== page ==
Voices | VIEWS FROM THE STREET

Views From Tokyo: What do you think about the Tokyo Medical University test scandal?

by Kunio Kanamori

Contributing Writer

Women in the capital were asked about their feelings about the gender discrimination in the medical school exam-fixing case and the situation where they live and work.

Aisa Miyamoto
Newspapers, 38 (Japanese)

I feel that there are only a few female doctors in the hospital department where I usually go for treatment. A male doctor doesn’t necessarily give better treatment, which I understand was one assumption behind fixing the ratio of men and women in this case.

The company I worked in before was so old-fashioned that there were no female bosses. In my current workplace, the boss is a woman and there is a feeling that she will change the old system.

Gender equality is important. In a past job, I knew a boss in her 50s who worked more than the men but couldn’t go further due to her gender. That is very unreasonable. In Taiwan, which is close to Japan, women who do their best are given suitable positions according to their efforts.

Christina Thach
Biomedical engineer, 26 (French)

In France, if this kind of problem is discovered, it would be considered discrimination, become a national scandal.

The ratio of doctors is about 50-50. In the future the number of female doctors will increase further. A woman can return to work one year — six months with pay, the rest without — after giving birth. However, there is still an invisible barrier for women, who have to go through pregnancy.

The ratio of male to female directors is likely 70-30 in my company. There is also inequality in terms of salary, with males (in France) earning 20 percent more.

Pursuing equality will lead to the happiness of future Japan. With gender equality, women can contribute more to society and enjoy family life more.

Yuki Shinha
Media, 28 (Japanese)

It’s strange that the situation has only gradually come to light. I wonder if the school officials knew about this all along. Apart from the issue of gender discrimination, what the university did was illegal and must not be tolerated.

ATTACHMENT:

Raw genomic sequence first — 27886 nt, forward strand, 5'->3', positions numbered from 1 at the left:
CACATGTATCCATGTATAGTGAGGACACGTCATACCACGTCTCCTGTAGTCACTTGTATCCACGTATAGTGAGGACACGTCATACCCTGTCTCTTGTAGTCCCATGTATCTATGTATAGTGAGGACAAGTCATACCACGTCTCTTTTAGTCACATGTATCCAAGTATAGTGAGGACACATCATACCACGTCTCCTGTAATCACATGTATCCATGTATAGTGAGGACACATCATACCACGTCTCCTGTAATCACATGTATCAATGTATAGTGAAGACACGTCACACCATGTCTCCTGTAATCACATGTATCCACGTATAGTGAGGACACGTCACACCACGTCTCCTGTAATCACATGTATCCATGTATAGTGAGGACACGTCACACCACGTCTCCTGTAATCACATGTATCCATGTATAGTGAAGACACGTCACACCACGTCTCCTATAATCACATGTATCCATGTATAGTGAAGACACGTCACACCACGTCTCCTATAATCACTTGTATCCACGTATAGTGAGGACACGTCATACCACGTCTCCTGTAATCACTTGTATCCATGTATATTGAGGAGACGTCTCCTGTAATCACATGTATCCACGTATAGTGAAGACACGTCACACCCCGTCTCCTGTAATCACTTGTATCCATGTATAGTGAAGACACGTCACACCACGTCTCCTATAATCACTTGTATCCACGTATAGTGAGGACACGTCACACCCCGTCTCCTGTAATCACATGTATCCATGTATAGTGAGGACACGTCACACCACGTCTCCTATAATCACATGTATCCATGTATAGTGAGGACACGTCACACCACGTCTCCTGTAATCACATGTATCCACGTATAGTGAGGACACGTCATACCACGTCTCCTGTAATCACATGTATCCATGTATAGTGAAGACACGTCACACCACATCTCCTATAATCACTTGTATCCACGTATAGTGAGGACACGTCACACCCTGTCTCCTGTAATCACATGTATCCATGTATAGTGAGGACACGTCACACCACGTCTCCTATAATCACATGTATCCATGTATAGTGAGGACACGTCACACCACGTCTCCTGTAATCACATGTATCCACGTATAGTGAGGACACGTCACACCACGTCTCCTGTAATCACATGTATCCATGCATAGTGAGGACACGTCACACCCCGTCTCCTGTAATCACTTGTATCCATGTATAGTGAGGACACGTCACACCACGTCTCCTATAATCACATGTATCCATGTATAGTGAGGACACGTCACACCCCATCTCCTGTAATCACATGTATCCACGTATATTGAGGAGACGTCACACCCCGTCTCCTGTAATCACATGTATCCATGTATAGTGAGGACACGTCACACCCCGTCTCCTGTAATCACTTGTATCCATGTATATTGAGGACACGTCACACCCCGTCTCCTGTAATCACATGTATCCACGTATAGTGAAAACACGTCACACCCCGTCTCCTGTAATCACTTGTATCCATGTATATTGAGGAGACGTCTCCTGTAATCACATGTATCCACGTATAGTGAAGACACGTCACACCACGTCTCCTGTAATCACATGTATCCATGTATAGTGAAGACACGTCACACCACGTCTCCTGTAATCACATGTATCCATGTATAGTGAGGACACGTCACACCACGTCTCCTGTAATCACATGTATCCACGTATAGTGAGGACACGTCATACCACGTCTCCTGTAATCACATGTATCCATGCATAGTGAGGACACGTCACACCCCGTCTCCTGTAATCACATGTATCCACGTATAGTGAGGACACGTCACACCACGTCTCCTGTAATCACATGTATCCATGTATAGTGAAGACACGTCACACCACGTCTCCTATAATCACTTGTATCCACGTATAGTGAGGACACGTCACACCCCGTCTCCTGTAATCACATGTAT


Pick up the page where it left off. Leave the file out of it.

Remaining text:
In my company, the atmosphere in terms of the power dynamic between men and women has been improving and there are quite a lot of role models of dynamic women.

I don’t know the male-female ratio for executives, but I think that there are more men. However, my boss is a woman and there are other female bosses, too.

Many women are returning to work after pregnancy, childbirth and child rearing. People work differently, too. It’d be ideal if you could work according to your personal lifestyle.

Chira Roggia, 33
Schoolteacher (Italian)

How will the university deal with female students who failed due to the exam-fixing?

Japan’s attitude to female doctors seems old-fashioned, similar to Italian in the past. Sixty years ago, there was a law that women could not return to work once they quit (to have kids). Now, most women work. But there are not so many women in Parliament and government.

In my school, all the staff are female. The executives are women, so they are respected.

Women can take parental leave for 18 months, but the government doesn’t help, so we usually leave the care to a grandmother or costly nursery.

It’s sad for women have to rely on their husband for income. The pursuit of gender equality is also necessary for the happiness in Japan.

Valerie N. Kyzar
U.S. military, 43 (American)

The news makes me very angry and upset as a woman. So many women could have had promising careers as doctors.

In the U.S., surgeons don’t need to move any heavy person physically because highly trained helpers support doctors. Therefore, it’s unnecessary to take into consideration the difference in physical strength between men and women, which was one of the reasons pointed out in Japan this time.

I think men and women are equal. Even in stamina, it’s the same. It depends on their physical condition.

The female ratio in the Marine Corps is 6 or 7 percent. I’ve known a plenty of men and women who could not handle the job physically and got out of the military. It has nothing to do with gender. You just do the job or you don’t.

Sakura Ide, 23
Office worker, 23 (Japanese)

Discrimination in entrance examinations is not good.

In my company, there are only men in upper management and my boss is male. There are some female bosses in the other sections, but it is unlikely that women will rise to high positions.

I feel frustrated as a woman that differences in terms of physical power, pregnancy and child care are grounds for discrimination, as there are plenty of competent women who work harder than men.

It is now time for women to work in society, and there are aspects where we want gender equality. However, I am a little anxious about a society where men are weakened. Among men of my generation, there are quite a few who just silently follow what women say.